In a story that could easily be a skit for Saturday Night Live, the leading public relations firm MWW has hired former Congressman Anthony Weiner to give advice to the firm which specializes on “crisis communications.” Presumably MWW clients will identify with someone who created his own crises and then managed them. The only problem is that Weiner managed his self-inflicted crises not just badly but disastrously . . . over and over again.
On a purely resume review, Weiner would seem a particularly bad choice for a consultant on how to manage a crisis. He is positively radioactive in politics and the butt of continuing jokes among comics. He is viewed as a self-made public clown. First he sent creepy texts with bizarre naked pictures, including images of his genitalia to unwilling females. He then lied about the images and texts. He then was forced to admit the truth but fought to retain his seat. He then was forced to out of Congress. He then created a second scandal after adopting the named “Carlos Danger” and resuming his creepy texting. He again managed that crisis by stonewalling and making the scandal worse. He then ran a perfectly horrible campaign for New York mayor that produces 1000 jokes to every vote that he garnered. He managed that crisis by making an obscene gesture at the press as a farewell to the media. (Presumably this will not be one of the options he suggests for MWW clients facing media scrutiny).
The preposterous notion that Weiner would be an asset in shaping public relation messages for companies or individuals in crisis has led to a serious question. The allegations center around Michael Kempner, who heads MWW. Kempner is also a New Jersey Democrat with close ties to the Clintons. Kempner was a National Finance co-chair for Hillary Clinton’s 2008 Presidential run, Deputy Finance Director of the Obama campaign, a member of Obama for President National Finance Committee, and is a member of the DNC National Finance Council. He was also listed as one of Clinton’s “Hillblazers’’ — having raised more than $100,000 for her campaign since April.
The Clintons have been accused of using a network of connections, including their controversial charity, to guarantee positions for political operatives like Sidney Blumenthal.
While many view Weiner as irretrievably damaged goods, his wife is not. Huma Abedin is the closest aide to Clinton and is expected to be a major player in the Clinton Administration if Hillary is successful. Ironically, she has also been accused of being given overlapping lucrative public and private positions.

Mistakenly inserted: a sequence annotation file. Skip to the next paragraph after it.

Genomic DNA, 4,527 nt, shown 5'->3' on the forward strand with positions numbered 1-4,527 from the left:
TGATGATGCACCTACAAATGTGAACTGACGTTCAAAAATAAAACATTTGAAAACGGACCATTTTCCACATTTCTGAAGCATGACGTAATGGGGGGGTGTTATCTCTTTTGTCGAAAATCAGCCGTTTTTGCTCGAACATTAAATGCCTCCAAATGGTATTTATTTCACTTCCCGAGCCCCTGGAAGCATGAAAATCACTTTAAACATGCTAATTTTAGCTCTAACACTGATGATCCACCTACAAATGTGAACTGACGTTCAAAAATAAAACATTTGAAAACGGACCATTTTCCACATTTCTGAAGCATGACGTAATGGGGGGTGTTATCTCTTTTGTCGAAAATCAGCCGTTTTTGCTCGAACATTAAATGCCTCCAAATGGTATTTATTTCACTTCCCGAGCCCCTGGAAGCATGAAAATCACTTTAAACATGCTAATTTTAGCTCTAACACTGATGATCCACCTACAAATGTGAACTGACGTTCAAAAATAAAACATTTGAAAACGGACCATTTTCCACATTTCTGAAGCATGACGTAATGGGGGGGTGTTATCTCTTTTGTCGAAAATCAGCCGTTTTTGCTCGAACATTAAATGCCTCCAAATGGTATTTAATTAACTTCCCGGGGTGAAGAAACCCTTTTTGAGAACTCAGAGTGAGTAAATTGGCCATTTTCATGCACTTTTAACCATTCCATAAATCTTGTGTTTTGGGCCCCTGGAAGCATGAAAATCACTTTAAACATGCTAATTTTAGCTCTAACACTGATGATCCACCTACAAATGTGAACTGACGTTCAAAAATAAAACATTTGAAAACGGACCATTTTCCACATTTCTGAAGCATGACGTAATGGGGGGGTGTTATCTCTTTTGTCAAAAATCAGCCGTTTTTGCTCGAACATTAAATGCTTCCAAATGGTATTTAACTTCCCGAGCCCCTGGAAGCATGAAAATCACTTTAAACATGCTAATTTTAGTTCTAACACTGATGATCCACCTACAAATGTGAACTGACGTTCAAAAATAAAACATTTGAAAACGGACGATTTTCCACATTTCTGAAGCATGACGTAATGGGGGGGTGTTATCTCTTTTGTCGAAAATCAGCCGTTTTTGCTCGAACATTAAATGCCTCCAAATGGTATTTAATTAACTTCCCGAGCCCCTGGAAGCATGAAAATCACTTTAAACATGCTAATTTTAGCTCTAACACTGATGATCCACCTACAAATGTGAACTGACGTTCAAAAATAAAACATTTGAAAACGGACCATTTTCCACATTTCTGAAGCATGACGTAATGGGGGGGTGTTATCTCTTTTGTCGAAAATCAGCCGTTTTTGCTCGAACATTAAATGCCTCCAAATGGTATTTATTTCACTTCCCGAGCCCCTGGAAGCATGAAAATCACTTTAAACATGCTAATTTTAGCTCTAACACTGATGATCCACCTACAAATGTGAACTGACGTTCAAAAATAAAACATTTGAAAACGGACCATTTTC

Critics have charged that Kempner is employing Weiner as a favor to Abedin and Clinton. The suggestion that Weiner will attract clients seems curious given the torrent criticism and mocking of the firm. Indeed, the coverage was so bad that MWW had to re-spin the story.
In fairness to MWW, the response was not all bad. The trade publication O’Dwyer’s insisted that MWW has made “a shrewd and gutsy move” and calling Weiner, “a straight-talking, no BS, street-smart guy, a personality type found lacking in most large PR firms.”
At first, MWW issued a statement that heralded Weiner as a “brilliant strategist [with] expertise on many issues” and that it was “pleased to welcome” Weiner to its “board of advisers.” The firm said that Weiner would be “a great asset to our firm” and available to help clients on “the workings of Congress and the City of New York.” When various articles immediately surfaced mocking the very notion of Weiner being an asset to a public relations firm, the firm issued a new statement that Weiner will not be involved in crisis communications with clients but rather “policy”: “Anthony Weiner is an expert on public policy and will not be expected to service clients directly. As a member of our Board of Advisors, he will be a part time consultant to the agency, primarily focused on policy matters and new business development.”
So MWW has hired one of the most self-destructive figures in politics to work in the public relations area but now says that he will not be allowed to work directly with clients and would only offer advice on “policy.” That actually makes the position sound more like a political favor by Kempner. If it were a favor, it was a poorly managed one. Kempner has succeeded in rekindling questions of the networks of friends supporting an array of Clinton allies. It has also guaranteed a sure-fire way to prolong the absurdity in the Weiner story and give it new life. If Weiner had been given a job as a stock broker or investment adviser, it might not have even made the papers. However, a public relations firm? It was a guaranteed way to put Weiner and the Clinton connection back in the major media. Not exactly what the firm promises by saying that is “newsworthy, buzzworthy, and trending.”